Meet Kyle Brown Jr

Meet Kyle Brown Jr

Recent Press...

Kyle, thanks for taking the time to share your stories with us today I’m sure there have been days where the challenges of being an artist or creative force you to think about what it would be like to just have a regular job. When’s the last time you felt that way? Did you have any insights from the experience?
I worked a few corporate jobs for homebuilders over the past 20 years. Looking back, it was always going to be a problem. Once, during a long 3-hour conference call (before Zoom became a thing), we were all taking a coffee break. I was in a room that faced an outdoor birdfeeder. As a beautiful woodpecker flew up and landed in front of me, I mentioned it on the call. I was reprimanded after the call by my boss. It didn't even matter that we were on a break, it just wasn't part of the corporate culture, apparently, to love woodpeckers. Or maybe I wasn't part of the corporate culture. Either way, I have dozens of these moments that I think back on and recall, ultimately confirming that I am in the right place presently. I'm happiest when I am creating, exploring, thinking in a new way.

Kyle, before we move on to more of these sorts of questions, can you take some time to bring our readers up to speed on you and what you do?
I took a silkscreen printmaking class back in 2018 and fell in love with it. I enjoyed printmaking for its physicality (my core was sore in the morning), the aroma of the ink, the thick cotton paper, the high contrast, the minimalism. I went ahead and took up art full-time, and began selling in the Charleston City Market. I created and sold art for a couple of years this way until the COVID pandemic interrupted it all. When I couldn't access the printmaking equipment or sell in the market, I began to make watercolor paintings and pastel drawings at home, which sent me into new directions creatively. At the moment, I go back and forth between printmaking and pastel drawings. Both mediums use the same cotton paper.

My idea is to create contemporary art with Southern subjects, such as oysters, berries, muscadines, canoes, as well as some celestial subjects. Ultimately, nature is the inspiration, but I seek to give it all a new look through my art, with the goal of minimalism, a new way to look at the world. I create art as a response to my life experience, all of life's difficulties and pain. It's such a pleasure to create art that I enjoy looking at in my home, picking just the right frame, and then I hang it in the hall leading to my kitchen where I can see it over and over. I miss the art when I sell it.

I'm most proud of my art when I have to stretch to find original ideas, ideas such as "Oyster Moon", a series I made pairing the image of an oyster over the moon. I feel like this pairing has been waiting for millions of years, with the moon and an oyster shell having a similar bleached white color and rough texture. I have been making oyster art for the past two years now, lately in pastel drawings, at least partially inspired by the work of Georgia O'Keefe.

And I enjoy the narrative art that I have created, such as "Once, in Alabama", where I tell a story written in pencil around a canoe drawing, a story about how I nearly killed a man when I was just 12 years old. It's been meaningful to think back over my life and find a new medium like this to share it with the world.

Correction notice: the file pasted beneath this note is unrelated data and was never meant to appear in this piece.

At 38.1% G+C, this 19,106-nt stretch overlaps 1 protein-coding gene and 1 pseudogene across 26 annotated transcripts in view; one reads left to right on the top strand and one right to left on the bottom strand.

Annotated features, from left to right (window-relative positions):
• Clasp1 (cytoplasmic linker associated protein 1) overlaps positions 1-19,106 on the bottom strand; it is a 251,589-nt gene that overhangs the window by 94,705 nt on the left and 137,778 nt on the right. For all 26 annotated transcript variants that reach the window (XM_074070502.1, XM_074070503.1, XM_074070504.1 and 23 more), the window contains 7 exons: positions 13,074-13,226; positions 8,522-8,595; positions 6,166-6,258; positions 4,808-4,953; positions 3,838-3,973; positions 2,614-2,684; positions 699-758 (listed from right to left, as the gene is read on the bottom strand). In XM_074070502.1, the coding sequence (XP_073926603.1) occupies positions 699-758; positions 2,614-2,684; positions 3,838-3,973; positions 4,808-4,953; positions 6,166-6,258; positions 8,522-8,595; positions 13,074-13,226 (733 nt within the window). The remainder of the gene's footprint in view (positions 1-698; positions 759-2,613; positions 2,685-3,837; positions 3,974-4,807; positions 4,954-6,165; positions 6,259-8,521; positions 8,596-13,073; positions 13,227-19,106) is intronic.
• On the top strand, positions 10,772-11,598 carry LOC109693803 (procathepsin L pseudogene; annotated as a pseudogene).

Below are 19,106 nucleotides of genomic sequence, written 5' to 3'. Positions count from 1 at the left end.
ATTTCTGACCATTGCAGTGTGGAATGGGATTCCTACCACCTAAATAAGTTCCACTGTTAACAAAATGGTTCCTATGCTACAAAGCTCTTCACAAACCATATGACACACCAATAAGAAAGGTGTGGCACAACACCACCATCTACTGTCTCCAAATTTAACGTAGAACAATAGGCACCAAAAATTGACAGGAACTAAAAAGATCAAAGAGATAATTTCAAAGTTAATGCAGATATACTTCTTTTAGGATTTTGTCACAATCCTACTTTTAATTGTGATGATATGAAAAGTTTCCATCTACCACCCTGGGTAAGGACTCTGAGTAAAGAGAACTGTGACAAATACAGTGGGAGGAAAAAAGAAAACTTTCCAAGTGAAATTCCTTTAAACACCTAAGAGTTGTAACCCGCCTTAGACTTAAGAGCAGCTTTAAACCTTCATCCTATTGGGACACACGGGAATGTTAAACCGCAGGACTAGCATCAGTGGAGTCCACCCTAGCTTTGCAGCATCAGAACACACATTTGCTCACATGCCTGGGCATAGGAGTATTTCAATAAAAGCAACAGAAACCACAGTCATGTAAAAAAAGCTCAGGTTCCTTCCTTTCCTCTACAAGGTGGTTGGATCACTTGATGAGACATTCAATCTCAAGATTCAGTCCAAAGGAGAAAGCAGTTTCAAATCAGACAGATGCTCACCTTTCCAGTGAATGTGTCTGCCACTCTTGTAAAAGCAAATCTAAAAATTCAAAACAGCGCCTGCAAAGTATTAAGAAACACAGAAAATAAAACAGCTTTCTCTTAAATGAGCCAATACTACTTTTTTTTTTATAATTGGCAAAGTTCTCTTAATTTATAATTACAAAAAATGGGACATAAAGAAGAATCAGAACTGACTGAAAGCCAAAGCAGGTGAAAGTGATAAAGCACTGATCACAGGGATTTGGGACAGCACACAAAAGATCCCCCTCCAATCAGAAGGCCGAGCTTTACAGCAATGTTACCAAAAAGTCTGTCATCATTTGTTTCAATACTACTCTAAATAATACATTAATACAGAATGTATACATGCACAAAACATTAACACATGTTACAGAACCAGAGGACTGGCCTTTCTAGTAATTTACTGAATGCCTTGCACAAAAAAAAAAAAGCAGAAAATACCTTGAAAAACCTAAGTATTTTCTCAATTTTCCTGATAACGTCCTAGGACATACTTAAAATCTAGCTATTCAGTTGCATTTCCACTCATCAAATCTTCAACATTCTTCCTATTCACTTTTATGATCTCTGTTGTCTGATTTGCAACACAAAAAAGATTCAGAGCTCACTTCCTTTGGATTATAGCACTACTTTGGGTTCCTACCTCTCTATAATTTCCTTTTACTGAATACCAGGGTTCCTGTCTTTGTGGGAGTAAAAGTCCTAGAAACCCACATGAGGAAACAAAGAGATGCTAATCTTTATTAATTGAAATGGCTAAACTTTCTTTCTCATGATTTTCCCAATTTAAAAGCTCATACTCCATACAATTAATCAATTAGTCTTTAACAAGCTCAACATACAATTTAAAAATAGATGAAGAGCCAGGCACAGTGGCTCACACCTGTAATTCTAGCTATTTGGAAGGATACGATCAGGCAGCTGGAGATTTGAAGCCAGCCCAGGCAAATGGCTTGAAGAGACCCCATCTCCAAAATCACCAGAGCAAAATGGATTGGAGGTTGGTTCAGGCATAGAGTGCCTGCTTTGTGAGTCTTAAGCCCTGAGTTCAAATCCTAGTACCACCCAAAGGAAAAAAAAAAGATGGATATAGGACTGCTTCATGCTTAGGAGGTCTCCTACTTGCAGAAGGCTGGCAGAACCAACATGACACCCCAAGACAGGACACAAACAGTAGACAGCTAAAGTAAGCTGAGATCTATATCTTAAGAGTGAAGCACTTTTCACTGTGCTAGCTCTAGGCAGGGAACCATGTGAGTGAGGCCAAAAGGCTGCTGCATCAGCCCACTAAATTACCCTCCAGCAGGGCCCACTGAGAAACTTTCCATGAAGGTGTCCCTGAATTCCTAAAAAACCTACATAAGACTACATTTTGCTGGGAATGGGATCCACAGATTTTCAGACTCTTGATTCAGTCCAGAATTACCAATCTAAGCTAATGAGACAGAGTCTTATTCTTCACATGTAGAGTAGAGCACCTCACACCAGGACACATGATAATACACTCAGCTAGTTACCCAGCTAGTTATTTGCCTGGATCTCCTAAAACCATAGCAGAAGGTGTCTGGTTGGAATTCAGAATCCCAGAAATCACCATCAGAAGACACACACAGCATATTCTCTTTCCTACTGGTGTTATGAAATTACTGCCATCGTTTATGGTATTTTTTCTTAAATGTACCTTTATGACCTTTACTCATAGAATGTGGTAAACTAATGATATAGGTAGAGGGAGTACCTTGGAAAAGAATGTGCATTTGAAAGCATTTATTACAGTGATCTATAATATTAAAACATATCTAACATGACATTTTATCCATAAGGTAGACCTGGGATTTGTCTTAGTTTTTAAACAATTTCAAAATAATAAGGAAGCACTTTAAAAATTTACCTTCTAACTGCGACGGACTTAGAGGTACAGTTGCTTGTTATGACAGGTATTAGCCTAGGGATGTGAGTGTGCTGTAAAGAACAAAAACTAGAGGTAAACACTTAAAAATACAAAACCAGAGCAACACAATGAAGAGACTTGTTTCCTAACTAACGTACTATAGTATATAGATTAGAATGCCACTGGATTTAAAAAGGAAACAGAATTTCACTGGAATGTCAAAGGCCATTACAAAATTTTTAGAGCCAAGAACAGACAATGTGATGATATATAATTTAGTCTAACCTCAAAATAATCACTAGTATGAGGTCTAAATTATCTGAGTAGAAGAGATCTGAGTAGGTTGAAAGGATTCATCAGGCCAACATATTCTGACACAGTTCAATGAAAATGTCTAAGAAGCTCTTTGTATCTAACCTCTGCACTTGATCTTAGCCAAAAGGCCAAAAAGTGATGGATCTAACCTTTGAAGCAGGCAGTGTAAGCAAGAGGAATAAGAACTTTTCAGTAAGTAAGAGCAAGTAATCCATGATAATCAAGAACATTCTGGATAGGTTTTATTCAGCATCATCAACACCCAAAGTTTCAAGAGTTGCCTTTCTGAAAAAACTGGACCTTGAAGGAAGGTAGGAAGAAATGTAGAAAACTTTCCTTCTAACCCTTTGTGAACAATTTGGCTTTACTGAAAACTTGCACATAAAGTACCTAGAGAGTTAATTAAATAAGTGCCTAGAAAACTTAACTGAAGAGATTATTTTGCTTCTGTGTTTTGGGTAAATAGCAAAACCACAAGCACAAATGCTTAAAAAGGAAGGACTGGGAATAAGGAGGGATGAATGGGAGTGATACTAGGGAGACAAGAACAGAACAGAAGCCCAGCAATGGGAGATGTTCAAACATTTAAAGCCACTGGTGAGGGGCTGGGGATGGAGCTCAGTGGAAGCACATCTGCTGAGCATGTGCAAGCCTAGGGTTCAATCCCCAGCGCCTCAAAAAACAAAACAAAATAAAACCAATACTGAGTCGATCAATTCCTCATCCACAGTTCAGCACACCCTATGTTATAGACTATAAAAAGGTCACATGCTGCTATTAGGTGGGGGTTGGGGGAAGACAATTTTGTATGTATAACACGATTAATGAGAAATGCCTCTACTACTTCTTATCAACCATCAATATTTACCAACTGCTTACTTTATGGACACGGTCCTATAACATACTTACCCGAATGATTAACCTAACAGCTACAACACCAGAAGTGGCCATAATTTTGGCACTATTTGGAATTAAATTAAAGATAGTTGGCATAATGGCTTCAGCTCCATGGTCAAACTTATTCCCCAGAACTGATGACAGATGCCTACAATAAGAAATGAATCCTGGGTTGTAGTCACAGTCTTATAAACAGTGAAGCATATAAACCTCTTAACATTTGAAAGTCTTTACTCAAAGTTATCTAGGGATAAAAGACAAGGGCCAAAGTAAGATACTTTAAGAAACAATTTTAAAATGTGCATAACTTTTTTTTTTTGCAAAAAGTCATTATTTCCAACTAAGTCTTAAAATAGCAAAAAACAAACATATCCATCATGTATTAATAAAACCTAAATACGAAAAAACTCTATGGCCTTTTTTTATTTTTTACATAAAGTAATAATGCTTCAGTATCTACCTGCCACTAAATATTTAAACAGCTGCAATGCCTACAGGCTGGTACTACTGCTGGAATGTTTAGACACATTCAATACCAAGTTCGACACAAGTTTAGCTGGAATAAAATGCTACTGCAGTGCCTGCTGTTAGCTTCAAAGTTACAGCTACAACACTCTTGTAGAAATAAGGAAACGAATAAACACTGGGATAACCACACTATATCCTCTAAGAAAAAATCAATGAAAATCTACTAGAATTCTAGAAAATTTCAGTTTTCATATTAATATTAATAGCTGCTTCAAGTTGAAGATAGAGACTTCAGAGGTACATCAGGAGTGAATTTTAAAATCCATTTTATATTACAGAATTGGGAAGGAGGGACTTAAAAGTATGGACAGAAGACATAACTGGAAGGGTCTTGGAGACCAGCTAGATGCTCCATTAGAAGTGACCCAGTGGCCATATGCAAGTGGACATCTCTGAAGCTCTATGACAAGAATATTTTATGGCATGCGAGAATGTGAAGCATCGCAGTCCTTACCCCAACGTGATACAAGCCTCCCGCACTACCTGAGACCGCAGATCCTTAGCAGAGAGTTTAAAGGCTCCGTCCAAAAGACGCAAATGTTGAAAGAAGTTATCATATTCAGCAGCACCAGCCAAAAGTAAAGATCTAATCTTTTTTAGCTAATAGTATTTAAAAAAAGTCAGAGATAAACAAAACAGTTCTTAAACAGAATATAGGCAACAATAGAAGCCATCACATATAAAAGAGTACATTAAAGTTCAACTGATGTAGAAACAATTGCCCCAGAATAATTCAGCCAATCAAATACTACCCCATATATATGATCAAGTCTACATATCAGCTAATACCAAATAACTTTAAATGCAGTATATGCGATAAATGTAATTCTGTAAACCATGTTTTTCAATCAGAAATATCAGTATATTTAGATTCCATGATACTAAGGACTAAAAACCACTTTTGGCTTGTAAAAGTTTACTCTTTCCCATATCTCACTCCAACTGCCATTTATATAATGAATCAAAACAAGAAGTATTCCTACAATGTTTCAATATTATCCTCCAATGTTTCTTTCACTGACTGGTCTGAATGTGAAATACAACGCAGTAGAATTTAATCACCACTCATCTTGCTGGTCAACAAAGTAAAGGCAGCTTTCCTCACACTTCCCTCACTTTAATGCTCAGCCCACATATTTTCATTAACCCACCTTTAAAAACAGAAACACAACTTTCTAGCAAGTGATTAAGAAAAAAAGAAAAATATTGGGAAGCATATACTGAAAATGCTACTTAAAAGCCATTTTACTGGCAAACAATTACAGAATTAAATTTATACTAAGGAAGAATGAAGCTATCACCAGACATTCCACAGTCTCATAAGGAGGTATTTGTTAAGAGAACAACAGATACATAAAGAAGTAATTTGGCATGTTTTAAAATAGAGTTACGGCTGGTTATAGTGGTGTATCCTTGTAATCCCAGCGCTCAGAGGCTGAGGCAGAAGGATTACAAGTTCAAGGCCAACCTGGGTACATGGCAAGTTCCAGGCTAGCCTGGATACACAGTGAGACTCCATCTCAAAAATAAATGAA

But lately, it's been all about the blueberries. I find them to have a certain whimsy, an homage to Andy Warhol. I'm loving the high contrast, the exciting up-close detail of the large berries. It's a new look at a type of blossom, a blueberry blossom. The public has responded with the same enthusiasm. My neighbor calls it my antioxidant series - I simply love that.

Alright – so here’s a fun one. What do you think about NFTs?
Art is what we dig for to find our evidence of humanity in lost civilizations. Yes, the Mayans created jade statues of jaguars. Yes, the Greeks delicately painted pottery which detailed the epic struggles of the gods and the heroes of the day. And what is our contribution as a modern society? We can do better than the NFT. In a world of ever-increasing digital engagement and intrusion, I endorse the idea of returning to something slower, less trendy, less flashy.

Learning and unlearning are both critical parts of growth – can you share a story of a time when you had to unlearn a lesson?
I remember that in my first few years of making art, I had to remember that it's not my job to respond to the market's demands the same way that an entrepreneur would do. An artist needs to put on blinders to the market and market forces. That's not to say that an artist doesn't want to sell their art. But the market cannot drive the artists work, or the art will become diluted. The irony is that artists make their best work when making it for themselves. Think of a musical artist who is writing a love song. That love song should not be written with the global audience in mind, only the audience of the one person that it's being written for. Then it's a pure love song. The same is true of visual art.

There's a great quote from Georgia O'Keefe that summarizes the subject well: "Whether you succeed or not is irrelevant, there is no such thing. Making your unknown known is the important thing--and keeping the unknown always beyond you."
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